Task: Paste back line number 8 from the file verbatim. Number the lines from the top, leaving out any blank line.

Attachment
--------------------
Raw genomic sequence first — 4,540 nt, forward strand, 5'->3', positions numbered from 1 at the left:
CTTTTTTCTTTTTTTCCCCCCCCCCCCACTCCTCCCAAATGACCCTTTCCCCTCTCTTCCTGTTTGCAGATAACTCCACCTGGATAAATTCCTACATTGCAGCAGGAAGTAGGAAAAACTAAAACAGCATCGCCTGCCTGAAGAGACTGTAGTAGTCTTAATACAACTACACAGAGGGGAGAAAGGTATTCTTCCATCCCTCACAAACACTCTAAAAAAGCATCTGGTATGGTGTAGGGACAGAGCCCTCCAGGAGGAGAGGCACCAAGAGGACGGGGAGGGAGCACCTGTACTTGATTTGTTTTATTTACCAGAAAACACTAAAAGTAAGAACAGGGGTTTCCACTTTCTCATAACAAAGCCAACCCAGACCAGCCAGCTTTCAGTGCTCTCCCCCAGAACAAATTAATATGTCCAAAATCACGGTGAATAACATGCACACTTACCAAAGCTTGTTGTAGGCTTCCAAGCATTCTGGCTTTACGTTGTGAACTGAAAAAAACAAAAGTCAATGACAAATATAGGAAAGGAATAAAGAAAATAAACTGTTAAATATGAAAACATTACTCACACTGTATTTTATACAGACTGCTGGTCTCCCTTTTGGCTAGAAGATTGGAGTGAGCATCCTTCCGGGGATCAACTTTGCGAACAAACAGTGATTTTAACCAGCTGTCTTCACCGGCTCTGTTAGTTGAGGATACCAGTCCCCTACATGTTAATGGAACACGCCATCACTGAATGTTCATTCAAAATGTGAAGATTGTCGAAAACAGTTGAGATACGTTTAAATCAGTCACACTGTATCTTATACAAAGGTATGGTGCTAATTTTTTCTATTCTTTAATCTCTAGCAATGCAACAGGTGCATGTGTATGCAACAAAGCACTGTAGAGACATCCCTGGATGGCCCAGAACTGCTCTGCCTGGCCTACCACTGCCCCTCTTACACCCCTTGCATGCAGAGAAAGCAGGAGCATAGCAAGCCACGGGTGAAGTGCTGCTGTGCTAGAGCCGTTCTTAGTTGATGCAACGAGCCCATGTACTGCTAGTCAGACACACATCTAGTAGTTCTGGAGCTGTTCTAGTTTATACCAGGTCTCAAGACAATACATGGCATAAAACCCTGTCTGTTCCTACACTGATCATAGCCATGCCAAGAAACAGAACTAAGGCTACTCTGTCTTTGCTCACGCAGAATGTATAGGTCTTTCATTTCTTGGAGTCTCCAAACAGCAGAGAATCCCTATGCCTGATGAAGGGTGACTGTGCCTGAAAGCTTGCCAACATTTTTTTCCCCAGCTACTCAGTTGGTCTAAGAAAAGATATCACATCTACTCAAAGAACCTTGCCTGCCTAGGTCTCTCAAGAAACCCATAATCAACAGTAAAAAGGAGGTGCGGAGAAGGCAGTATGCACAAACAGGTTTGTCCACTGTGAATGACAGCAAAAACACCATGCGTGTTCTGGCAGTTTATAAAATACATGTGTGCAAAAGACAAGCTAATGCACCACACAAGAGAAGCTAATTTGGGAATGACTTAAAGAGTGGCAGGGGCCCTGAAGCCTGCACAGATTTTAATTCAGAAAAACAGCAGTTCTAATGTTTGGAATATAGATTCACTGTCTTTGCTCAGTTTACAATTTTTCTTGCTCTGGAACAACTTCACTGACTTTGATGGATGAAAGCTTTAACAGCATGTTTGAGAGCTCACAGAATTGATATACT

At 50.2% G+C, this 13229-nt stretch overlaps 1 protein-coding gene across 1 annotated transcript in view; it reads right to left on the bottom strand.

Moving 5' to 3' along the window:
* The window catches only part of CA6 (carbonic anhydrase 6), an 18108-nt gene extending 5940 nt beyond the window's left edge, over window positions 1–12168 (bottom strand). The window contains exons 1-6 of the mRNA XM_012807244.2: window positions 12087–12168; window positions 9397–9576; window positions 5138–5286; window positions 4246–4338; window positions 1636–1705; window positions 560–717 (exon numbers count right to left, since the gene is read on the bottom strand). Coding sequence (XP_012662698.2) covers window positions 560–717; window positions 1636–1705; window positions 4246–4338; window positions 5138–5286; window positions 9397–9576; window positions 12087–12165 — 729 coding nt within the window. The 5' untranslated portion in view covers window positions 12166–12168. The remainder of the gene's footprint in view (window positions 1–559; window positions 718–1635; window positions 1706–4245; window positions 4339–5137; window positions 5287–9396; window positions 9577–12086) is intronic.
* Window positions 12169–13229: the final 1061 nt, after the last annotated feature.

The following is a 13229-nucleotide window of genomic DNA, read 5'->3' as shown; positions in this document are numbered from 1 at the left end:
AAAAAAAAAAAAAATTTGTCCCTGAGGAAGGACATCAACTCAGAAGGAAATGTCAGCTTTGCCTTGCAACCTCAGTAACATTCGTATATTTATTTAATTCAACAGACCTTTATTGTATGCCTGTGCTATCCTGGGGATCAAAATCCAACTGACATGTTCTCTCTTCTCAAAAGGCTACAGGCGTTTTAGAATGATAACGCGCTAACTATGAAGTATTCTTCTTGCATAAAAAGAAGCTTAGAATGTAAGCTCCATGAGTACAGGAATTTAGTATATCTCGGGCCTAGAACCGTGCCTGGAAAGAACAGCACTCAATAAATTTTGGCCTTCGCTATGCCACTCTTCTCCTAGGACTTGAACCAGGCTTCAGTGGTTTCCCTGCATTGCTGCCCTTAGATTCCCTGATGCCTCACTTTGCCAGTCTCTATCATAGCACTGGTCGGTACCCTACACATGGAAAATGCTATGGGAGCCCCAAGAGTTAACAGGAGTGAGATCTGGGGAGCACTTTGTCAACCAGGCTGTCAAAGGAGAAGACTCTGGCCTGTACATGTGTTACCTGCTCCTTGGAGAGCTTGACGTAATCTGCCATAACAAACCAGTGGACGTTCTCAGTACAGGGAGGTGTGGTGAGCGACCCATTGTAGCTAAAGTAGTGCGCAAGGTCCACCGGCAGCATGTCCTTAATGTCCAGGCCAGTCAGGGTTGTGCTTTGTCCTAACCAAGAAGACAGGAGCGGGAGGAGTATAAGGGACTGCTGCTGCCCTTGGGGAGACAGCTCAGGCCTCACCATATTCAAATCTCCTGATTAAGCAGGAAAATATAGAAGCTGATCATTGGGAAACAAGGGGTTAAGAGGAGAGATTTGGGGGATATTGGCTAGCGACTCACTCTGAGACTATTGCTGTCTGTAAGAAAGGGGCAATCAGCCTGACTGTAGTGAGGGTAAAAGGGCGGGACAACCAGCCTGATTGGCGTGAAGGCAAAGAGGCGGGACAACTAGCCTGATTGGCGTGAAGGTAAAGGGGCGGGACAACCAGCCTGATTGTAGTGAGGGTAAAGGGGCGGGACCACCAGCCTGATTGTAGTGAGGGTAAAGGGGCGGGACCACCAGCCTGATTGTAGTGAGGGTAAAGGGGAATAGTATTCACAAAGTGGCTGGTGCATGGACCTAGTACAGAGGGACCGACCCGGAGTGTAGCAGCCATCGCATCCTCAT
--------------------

AAAAAAAAAAAAAATTTGTCCCTGAGGAAGGACATCAACTCAGAAGGAAATGTCAGCTTTGCCTTGCAACCTCAGTAACATTCGTATATTTATTTAATTCAACAGACCTTTATTGTATGCCTGTGCTATCCTGGGGATCAAAATCCAACTGACATGTTCTCTCTTCTCAAAAGGCTACAGGCGTTTTAGAATGATAACGCGCTAACTATGAAGTATTCTTCTTGCATAAAAAGAAGCTTAGAATGTAAGCTCCATGAGTACAGGAATTTAGTATATCTCGGGCCTAGAACCGTGCCTGGAAAGAACAGCACTCAATAAATTTTGGCCTTCGCTATGCCACTCTTCTCCTAGGACTTGAACCAGGCTTCAGTGGTTTCCCTGCATTGCTGCCCTTAGATTCCCTGATGCCTCACTTTGCCAGTCTCTATCATAGCACTGGTCGGTACCCTACACATGGAAAATGCTATGGGAGCCCCAAGAGTTAACAGGAGTGAGATCTGGGGAGCACTTTGTCAACCAGGCTGTCAAAGGAGAAGACTCTGGCCTGTACATGTGTTACCTGCTCCTTGGAGAGCTTGACGTAATCTGCCATAACAAACCAGTGGACGTTCTCAGTACAGGGAGGTGTGGTGAGCGACCCATTGTAGCTAAAGTAGTGCGCAAGGTCCACCGGCAGCATGTCCTTAATGTCCAGGCCAGTCAGGGTTGTGCTTTGTCCTAACCAAGAAGACAGGAGCGGGAGGAGTATAAGGGACTGCTGCTGCCCTTGGGGAGACAGCTCAGGCCTCACCATATTCAAATCTCCTGATTAAGCAGGAAAATATAGAAGCTGATCATTGGGAAACAAGGGGTTAAGAGGAGAGATTTGGGGGATATTGGCTAGCGACTCACTCTGAGACTATTGCTGTCTGTAAGAAAGGGGCAATCAGCCTGACTGTAGTGAGGGTAAAAGGGCGGGACAACCAGCCTGATTGGCGTGAAGGCAAAGAGGCGGGACAACTAGCCTGATTGGCGTGAAGGTAAAGGGGCGGGACAACCAGCCTGATTGTAGTGAGGGTAAAGGGGCGGGACCACCAGCCTGATTGTAGTGAGGGTAAAGGGGCGGGACCACCAGCCTGATTGTAGTGAGGGTAAAGGGGAATAGTATTCACAAAGTGGCTGGTGCATGGACCTAGTACAGAGGGACCGACCCGGAGTGTAGCAGCCATCGCATCCTCAT